Two months ago the New York Times published an article with the headline “The Dirty Little Secrets of Search“. They where able to prove that US department store J.C.Penney used excessive linkbuilding practices on its online store, violating Google’s Web master rules. Google reacted immediately and many of J.C.Penney’s keywords lost their rankings in Google’s result pages. And Searchmetrics’ Organic Performance Index recorded a dramatic drop in visibility for the site.
Spokesman Darcie Brossart denied any knowledge and pointed to their agency: “J. C. Penney did not authorize, and we were not involved with or aware of, the posting of the links that you sent to us, as it is against our natural search policies.”
When checking our latest data update we found that there has now been a significant increase in visibility:
What happened? We cannot see a massive reduction/change in their link structure – this also would be way to fast and require more time. So it might be that the people at J.C.Penney have managed to convince Google that they really had no clue about what was going on at their agency – or the algorithm is giving them another chance. We have observed this happening for algorithm penalties many times before: after a couple of weeks or months the penalty has been taken back – at least partially. What’s surprising in this case is that the reinstatement did happen for what clearly was a manual adjustment.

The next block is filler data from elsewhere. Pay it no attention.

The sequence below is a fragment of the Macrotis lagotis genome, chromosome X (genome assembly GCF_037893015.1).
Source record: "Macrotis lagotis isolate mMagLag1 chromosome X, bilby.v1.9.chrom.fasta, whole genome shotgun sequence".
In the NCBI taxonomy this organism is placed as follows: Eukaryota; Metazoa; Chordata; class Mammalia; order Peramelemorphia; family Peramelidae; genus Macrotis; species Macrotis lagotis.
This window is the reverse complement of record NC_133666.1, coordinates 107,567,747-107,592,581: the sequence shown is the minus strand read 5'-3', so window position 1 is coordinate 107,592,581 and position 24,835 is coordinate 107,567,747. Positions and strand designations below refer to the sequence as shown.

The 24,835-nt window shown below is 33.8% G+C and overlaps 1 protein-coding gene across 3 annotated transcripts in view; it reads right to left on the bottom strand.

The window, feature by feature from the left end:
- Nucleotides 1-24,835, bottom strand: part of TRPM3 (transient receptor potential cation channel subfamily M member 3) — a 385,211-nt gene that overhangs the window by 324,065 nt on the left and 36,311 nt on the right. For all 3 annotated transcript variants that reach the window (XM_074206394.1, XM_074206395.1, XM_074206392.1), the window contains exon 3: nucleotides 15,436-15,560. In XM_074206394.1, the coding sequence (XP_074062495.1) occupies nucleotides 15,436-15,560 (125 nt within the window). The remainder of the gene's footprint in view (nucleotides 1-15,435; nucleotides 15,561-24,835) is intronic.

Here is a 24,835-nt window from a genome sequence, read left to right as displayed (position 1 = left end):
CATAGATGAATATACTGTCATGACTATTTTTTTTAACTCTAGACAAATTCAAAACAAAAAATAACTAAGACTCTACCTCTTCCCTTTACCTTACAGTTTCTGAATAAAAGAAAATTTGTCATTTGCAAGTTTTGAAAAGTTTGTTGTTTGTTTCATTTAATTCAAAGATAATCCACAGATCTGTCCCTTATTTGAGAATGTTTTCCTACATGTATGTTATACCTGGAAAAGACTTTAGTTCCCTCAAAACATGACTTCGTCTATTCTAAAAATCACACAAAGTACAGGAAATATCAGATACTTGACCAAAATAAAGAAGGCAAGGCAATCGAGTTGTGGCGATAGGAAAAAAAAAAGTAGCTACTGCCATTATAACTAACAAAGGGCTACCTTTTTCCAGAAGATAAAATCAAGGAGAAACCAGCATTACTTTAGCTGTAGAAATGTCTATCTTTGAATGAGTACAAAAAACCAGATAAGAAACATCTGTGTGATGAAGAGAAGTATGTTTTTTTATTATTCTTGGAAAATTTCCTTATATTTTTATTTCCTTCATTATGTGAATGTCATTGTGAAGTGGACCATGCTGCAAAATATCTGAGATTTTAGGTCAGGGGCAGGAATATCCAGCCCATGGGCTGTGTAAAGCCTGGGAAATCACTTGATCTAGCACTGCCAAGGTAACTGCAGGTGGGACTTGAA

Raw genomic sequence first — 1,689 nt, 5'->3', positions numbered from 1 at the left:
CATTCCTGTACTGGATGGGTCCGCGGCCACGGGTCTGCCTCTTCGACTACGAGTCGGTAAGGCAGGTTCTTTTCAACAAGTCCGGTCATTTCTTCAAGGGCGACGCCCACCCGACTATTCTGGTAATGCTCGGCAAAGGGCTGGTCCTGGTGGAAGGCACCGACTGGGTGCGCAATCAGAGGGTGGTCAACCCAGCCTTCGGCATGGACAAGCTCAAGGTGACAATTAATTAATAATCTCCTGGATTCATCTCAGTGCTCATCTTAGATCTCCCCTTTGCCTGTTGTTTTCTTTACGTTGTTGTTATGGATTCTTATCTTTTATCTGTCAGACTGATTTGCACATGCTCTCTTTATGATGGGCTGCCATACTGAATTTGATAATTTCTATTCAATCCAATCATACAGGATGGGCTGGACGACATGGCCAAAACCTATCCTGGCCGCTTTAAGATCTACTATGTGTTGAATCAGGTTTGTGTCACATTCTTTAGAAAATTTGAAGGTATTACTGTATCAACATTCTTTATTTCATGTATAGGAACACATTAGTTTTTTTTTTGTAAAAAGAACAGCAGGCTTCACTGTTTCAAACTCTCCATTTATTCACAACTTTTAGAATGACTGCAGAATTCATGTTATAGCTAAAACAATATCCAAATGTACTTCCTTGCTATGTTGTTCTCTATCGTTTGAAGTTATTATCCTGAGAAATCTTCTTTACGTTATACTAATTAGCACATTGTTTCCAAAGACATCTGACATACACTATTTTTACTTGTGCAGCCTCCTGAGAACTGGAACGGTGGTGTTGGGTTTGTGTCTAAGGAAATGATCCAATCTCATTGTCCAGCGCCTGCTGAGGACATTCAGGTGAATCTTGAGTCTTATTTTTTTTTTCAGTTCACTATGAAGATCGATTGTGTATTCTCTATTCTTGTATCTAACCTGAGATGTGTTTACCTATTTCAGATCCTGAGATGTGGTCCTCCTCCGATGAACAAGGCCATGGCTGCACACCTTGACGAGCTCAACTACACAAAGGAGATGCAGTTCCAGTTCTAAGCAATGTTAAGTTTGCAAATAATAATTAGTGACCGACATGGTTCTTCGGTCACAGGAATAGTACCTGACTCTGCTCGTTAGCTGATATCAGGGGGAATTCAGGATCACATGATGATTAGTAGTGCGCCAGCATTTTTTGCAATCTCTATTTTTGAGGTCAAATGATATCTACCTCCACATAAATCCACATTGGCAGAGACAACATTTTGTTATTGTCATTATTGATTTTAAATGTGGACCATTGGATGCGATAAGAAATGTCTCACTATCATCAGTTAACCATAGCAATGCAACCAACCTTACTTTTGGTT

When checking the history of some of their important keywords we found that they got their former rankings back – to exactly where they have been before. This can be seen very nicely when you look at the development of the keyword “jewelry”:
And – just to be clear: this case is completely independent from any Panda effects.
We (and of course all Searchmetrics Suite users) can watch with the quick analysis function how the J.C.Penney story continues…